Weight loss is usual in patients with Parkinson’s disease (PD), but these new findings indicate that weight loss early in the disease’s progression reflects a more serious form of the neurodegenerative disorder. The study is titled “Association Between Change in Body Mass Index, Unified Parkinson’s Disease Rating Scale Scores, and Survival Among Persons With Parkinson Disease: Secondary Analysis of Longitudinal Data From NINDS Exploratory Trials in Parkinson Disease Long-term Study 1.”
“I suspect we may be looking at several subtypes of this disease,” Anne-Marie Wills, MD, from the Department of Neurology and Neurological Clinical Research Institute at Massachusetts General Hospital, said in a news release. “The patients who experience early weight loss appear to have a more severe, systemic form of the disease, possible due to involvement of the neuroendocrine system or the gastrointestinal nervous system, while those who gained weight may have a milder form of the disease.”
Evidence has shown that greater body mass index (BMI) is associated with improved survival in several neurodegenerative diseases, including Huntington’s disease and amyotrophic lateral sclerosis (ALS). However, the effect of weight on Parkinson’s disease progression and survival had not been previously examined.
To explore the association between changes in BMI and Unified Parkinson’s Disease Rating Scale (UPDRS) motor and total scores among PD patients, and to assess the association between BMI and survival, Dr. Wills — the study’s lead and corresponding author — and colleagues looked at data gathered in a clinical trial conducted between 2007 and 2013 to investigate the use of creatine to treat early stage disease. The trial, sponsored by the National Institutes of Health, included over 1,700 patients who were within five years of diagnosis and at 90 days to two years into treatment with dopamine-releasing drugs. The trial was stopped because creatine treatment was not found to be of benefit.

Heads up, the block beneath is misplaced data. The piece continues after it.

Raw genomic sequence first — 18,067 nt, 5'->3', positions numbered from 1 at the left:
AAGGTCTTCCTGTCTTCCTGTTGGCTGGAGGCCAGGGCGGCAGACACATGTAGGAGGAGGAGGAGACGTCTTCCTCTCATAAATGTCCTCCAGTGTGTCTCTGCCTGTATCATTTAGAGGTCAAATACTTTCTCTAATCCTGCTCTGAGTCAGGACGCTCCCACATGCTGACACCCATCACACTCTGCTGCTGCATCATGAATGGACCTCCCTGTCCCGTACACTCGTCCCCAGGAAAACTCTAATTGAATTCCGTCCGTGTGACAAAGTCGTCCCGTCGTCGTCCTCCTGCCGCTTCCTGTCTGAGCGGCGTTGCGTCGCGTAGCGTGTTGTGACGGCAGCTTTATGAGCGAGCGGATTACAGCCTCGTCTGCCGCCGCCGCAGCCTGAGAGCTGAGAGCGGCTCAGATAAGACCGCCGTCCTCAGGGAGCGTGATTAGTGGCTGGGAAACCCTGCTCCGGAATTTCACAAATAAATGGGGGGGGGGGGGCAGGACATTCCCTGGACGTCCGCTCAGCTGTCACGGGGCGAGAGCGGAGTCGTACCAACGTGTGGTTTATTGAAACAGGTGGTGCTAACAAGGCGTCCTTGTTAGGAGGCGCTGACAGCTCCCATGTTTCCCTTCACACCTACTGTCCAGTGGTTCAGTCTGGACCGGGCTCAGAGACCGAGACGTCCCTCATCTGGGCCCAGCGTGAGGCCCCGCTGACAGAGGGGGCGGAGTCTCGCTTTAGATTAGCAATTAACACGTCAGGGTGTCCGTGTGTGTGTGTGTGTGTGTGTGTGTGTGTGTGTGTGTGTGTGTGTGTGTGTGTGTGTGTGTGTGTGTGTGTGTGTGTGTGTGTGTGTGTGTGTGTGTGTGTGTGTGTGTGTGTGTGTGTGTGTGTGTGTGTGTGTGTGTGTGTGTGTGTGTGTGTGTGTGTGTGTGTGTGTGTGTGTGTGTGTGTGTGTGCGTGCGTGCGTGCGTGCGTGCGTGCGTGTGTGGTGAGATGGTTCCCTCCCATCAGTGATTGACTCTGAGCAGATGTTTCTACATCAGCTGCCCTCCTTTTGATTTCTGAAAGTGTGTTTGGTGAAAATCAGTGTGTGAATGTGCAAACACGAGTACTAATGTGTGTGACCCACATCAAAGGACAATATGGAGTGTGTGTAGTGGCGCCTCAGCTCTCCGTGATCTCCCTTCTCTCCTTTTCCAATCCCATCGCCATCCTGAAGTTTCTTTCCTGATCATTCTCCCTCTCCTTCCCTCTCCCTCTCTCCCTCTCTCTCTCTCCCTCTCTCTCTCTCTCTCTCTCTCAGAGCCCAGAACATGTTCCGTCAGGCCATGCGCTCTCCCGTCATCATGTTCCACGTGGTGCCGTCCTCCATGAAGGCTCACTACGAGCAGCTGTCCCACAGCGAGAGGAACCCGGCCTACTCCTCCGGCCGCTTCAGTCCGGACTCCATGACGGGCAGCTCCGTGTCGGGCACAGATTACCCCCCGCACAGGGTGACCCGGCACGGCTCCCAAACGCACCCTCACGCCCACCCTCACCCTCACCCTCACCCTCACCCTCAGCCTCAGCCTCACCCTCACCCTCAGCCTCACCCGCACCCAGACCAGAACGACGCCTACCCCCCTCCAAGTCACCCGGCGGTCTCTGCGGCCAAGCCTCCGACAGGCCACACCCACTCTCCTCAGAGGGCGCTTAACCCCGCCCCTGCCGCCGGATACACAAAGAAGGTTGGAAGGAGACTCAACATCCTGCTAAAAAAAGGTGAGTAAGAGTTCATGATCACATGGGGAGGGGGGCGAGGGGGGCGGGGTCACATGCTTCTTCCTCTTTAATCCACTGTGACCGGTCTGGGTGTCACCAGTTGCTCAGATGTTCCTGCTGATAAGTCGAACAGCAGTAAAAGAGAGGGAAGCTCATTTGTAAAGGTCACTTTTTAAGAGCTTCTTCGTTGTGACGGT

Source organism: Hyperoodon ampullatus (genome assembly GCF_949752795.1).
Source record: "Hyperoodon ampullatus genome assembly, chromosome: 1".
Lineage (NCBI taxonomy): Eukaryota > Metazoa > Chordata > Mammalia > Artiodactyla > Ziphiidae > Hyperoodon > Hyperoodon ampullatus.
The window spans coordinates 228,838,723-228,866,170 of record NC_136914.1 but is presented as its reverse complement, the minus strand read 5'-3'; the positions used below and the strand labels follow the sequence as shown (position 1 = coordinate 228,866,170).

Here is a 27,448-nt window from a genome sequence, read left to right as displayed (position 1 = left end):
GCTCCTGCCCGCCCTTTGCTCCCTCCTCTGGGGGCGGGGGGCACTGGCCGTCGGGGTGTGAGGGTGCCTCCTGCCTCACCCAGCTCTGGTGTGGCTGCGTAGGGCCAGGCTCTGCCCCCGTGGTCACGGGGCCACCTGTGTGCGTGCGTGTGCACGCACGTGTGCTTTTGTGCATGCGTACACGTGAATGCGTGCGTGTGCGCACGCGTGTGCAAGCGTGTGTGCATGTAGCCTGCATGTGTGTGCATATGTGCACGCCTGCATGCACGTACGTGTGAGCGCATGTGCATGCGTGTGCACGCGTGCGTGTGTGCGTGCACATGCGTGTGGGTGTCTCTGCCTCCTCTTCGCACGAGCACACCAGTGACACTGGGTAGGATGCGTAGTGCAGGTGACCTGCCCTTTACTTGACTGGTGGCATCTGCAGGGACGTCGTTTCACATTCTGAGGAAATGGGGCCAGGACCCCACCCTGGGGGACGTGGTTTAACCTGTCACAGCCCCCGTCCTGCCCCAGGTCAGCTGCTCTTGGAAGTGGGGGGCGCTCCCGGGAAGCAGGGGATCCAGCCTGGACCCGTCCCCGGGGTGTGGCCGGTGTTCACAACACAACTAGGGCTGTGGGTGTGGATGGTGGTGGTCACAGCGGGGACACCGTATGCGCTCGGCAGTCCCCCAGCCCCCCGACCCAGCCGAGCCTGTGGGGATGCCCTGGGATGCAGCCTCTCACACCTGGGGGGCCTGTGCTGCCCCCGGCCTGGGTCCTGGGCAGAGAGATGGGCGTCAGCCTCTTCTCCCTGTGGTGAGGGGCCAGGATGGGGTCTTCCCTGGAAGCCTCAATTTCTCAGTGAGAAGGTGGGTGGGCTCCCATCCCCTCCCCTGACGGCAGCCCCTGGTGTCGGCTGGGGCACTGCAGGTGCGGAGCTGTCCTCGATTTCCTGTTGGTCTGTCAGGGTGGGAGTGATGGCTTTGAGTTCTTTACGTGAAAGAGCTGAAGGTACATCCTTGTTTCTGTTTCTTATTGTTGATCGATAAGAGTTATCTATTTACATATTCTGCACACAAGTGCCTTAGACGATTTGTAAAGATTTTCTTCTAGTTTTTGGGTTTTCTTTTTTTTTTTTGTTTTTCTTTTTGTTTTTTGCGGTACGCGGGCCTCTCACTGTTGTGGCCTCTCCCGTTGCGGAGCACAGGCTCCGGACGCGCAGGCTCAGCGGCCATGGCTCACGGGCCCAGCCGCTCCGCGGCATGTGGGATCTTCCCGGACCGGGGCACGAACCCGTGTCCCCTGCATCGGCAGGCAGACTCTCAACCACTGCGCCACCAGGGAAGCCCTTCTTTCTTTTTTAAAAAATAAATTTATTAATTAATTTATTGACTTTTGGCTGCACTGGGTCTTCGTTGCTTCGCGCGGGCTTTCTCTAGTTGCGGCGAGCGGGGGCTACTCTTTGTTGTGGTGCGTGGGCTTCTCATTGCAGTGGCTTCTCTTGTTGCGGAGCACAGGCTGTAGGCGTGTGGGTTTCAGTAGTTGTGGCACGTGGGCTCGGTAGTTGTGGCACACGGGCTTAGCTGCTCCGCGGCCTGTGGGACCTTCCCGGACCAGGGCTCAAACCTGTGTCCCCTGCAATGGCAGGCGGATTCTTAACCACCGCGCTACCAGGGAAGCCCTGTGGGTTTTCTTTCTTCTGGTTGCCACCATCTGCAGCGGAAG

Researchers used data covering 1,673 patients, enrolled in the trial for three to five years, that included annual height and weight measurements as well as results from the Unified Parkinson’s Disease Rating Scale. Of the total sample in the analysis, 158 (9.4%) patients experienced weight loss, and 233 (13.9%) experienced weight gain. The majority held to a stable weight.
Those study patients who lost weight had a greater average increase in the UPDRS score — indicative of worsening disease — both in motor symptoms and overall symptoms compared with those whose weight remained stable. Patients who gained weight had the smallest annual increase in UPDRS scores. No significant difference in survival among the three groups was observed, which could be a consequence of participants having been in the disease’s early stages.
The researchers said it is too early to establish whether maintaining or increasing a patient’s weight might help to slow disease progression, although this hypothesis was suggested by a 2014 interventional ALS study also led by Dr. Wills. “Since this is just the first observation of this association in Parkinson’s, we cannot recommend any changes to standard clinical care right now,” Dr. Wills said. “But in my own practice, I try to prevent weight loss in patients, and I would recommend providers to be attentive to weight changes in their patients, even early in the disease.”